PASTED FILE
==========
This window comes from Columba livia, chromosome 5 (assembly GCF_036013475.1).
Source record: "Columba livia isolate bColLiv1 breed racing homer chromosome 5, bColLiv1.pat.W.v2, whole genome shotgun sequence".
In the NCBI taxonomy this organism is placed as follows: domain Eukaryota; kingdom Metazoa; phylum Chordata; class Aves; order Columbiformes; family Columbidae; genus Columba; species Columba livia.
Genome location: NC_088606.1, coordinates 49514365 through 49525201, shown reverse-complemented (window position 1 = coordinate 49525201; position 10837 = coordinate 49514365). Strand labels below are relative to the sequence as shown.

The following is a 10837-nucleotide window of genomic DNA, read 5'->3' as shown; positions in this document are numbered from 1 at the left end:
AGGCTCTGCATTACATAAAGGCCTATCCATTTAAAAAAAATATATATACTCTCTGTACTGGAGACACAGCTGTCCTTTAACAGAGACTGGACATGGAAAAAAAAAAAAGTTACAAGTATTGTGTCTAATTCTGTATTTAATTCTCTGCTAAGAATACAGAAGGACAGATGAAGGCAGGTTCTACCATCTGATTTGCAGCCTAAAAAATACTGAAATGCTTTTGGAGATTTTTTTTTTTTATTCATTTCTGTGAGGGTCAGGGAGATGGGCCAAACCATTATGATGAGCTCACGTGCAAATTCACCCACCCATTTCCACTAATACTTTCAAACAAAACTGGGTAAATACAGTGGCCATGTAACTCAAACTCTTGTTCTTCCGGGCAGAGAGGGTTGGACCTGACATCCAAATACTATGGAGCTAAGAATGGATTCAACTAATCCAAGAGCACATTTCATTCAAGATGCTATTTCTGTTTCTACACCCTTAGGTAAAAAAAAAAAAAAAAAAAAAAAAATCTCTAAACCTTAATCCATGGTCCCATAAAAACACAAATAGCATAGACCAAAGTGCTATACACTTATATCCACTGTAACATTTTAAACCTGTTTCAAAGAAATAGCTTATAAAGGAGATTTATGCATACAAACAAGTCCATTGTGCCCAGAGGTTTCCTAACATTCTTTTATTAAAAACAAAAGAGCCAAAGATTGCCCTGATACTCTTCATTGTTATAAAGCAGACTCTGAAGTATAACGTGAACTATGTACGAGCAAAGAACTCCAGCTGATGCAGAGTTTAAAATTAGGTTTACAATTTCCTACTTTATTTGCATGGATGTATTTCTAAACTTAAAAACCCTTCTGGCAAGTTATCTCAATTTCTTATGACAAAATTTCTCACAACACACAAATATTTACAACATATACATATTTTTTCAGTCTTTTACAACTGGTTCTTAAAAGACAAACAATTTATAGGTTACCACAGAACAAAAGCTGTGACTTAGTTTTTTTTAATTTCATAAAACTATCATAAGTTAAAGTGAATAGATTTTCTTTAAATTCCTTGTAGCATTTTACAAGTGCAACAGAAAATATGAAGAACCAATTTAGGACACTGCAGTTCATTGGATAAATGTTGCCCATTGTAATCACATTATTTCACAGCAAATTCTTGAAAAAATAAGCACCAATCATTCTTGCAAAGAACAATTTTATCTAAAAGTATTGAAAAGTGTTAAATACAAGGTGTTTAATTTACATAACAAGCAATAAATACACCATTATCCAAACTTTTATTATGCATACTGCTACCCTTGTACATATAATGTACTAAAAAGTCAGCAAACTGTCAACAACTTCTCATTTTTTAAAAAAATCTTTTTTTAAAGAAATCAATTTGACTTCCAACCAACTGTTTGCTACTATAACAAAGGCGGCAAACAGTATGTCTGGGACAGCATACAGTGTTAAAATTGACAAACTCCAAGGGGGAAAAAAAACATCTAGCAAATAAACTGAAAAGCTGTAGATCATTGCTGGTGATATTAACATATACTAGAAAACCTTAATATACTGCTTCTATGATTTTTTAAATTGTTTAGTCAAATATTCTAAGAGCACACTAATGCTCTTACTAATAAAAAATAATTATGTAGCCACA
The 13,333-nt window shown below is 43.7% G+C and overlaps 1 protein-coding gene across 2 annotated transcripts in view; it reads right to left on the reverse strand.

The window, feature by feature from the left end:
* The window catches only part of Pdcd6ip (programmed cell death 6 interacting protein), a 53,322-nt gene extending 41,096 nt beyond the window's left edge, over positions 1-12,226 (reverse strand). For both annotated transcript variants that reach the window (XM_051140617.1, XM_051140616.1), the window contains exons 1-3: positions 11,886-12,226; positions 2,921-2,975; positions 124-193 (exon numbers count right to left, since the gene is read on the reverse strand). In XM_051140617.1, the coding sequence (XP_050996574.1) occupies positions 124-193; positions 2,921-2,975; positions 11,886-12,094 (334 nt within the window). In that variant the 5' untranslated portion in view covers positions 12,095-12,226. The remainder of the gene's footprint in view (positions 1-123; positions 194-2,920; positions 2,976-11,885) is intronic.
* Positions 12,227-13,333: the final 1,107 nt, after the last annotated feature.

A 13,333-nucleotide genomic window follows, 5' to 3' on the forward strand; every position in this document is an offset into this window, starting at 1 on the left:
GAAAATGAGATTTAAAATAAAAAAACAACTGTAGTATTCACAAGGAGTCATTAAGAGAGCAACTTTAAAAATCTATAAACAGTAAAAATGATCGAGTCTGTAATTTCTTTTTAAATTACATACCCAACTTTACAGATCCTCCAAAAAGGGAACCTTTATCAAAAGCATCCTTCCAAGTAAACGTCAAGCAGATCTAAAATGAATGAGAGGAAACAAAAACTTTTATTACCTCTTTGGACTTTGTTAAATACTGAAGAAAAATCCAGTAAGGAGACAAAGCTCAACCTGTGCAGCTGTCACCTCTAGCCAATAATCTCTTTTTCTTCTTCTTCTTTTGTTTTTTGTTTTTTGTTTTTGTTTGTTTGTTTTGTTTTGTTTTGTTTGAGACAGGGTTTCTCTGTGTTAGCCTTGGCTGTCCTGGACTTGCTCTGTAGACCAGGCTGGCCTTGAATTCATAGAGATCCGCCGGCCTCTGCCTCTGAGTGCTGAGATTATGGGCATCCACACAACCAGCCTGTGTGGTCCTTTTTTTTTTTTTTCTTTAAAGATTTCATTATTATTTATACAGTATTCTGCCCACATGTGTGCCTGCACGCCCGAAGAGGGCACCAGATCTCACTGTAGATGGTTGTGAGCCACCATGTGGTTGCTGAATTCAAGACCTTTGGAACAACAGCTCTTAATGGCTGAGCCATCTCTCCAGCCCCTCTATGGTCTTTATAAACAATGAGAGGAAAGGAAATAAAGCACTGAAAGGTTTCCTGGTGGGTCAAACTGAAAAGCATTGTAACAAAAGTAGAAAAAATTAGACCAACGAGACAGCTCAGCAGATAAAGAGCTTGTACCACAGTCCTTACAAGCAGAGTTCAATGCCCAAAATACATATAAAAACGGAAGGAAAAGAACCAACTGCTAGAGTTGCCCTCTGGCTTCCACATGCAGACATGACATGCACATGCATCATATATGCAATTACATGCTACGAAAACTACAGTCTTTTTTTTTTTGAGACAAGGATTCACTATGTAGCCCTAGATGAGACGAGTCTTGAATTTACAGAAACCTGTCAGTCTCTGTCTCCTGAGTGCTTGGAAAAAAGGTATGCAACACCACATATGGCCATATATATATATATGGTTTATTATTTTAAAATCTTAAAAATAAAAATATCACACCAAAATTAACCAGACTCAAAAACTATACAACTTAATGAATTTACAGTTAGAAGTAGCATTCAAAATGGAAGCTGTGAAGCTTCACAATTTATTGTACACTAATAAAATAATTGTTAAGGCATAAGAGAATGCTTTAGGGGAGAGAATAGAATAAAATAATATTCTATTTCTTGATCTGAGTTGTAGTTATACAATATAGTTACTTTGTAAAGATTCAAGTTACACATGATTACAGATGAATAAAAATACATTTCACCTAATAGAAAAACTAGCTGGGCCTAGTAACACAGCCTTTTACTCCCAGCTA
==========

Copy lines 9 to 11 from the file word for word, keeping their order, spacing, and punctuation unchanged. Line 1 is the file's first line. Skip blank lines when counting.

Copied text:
* The window catches only part of Pdcd6ip (programmed cell death 6 interacting protein), a 53,322-nt gene extending 41,096 nt beyond the window's left edge, over positions 1-12,226 (reverse strand). For both annotated transcript variants that reach the window (XM_051140617.1, XM_051140616.1), the window contains exons 1-3: positions 11,886-12,226; positions 2,921-2,975; positions 124-193 (exon numbers count right to left, since the gene is read on the reverse strand). In XM_051140617.1, the coding sequence (XP_050996574.1) occupies positions 124-193; positions 2,921-2,975; positions 11,886-12,094 (334 nt within the window). In that variant the 5' untranslated portion in view covers positions 12,095-12,226. The remainder of the gene's footprint in view (positions 1-123; positions 194-2,920; positions 2,976-11,885) is intronic.
* Positions 12,227-13,333: the final 1,107 nt, after the last annotated feature.

A 13,333-nucleotide genomic window follows, 5' to 3' on the forward strand; every position in this document is an offset into this window, starting at 1 on the left: